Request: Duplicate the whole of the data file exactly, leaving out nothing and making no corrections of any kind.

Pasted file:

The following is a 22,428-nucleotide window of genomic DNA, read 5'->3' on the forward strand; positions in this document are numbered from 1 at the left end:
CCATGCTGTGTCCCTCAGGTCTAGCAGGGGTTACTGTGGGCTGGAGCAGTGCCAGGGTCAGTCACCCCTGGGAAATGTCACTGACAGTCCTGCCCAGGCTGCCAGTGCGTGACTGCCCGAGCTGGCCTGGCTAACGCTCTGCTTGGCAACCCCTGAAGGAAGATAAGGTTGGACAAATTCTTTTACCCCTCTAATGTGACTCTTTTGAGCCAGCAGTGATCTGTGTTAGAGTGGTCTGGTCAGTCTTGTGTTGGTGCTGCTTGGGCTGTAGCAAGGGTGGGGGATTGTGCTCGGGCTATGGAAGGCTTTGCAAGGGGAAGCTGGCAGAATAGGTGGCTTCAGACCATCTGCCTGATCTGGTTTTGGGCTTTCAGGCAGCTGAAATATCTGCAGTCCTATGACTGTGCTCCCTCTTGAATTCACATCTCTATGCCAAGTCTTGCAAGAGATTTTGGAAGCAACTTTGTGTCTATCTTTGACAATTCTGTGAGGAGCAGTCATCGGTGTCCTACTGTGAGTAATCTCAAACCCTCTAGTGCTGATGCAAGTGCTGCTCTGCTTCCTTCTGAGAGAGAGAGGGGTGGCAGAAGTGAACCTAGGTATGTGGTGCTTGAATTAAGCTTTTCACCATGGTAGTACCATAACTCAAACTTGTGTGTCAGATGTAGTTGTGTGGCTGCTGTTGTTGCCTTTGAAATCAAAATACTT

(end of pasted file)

The following is a 22,428-nucleotide window of genomic DNA, read 5'->3' on the forward strand; positions in this document are numbered from 1 at the left end:
CCATGCTGTGTCCCTCAGGTCTAGCAGGGGTTACTGTGGGCTGGAGCAGTGCCAGGGTCAGTCACCCCTGGGAAATGTCACTGACAGTCCTGCCCAGGCTGCCAGTGCGTGACTGCCCGAGCTGGCCTGGCTAACGCTCTGCTTGGCAACCCCTGAAGGAAGATAAGGTTGGACAAATTCTTTTACCCCTCTAATGTGACTCTTTTGAGCCAGCAGTGATCTGTGTTAGAGTGGTCTGGTCAGTCTTGTGTTGGTGCTGCTTGGGCTGTAGCAAGGGTGGGGGATTGTGCTCGGGCTATGGAAGGCTTTGCAAGGGGAAGCTGGCAGAATAGGTGGCTTCAGACCATCTGCCTGATCTGGTTTTGGGCTTTCAGGCAGCTGAAATATCTGCAGTCCTATGACTGTGCTCCCTCTTGAATTCACATCTCTATGCCAAGTCTTGCAAGAGATTTTGGAAGCAACTTTGTGTCTATCTTTGACAATTCTGTGAGGAGCAGTCATCGGTGTCCTACTGTGAGTAATCTCAAACCCTCTAGTGCTGATGCAAGTGCTGCTCTGCTTCCTTCTGAGAGAGAGAGGGGTGGCAGAAGTGAACCTAGGTATGTGGTGCTTGAATTAAGCTTTTCACCATGGTAGTACCATAACTCAAACTTGTGTGTCAGATGTAGTTGTGTGGCTGCTGTTGTTGCCTTTGAAATCAAAATACTT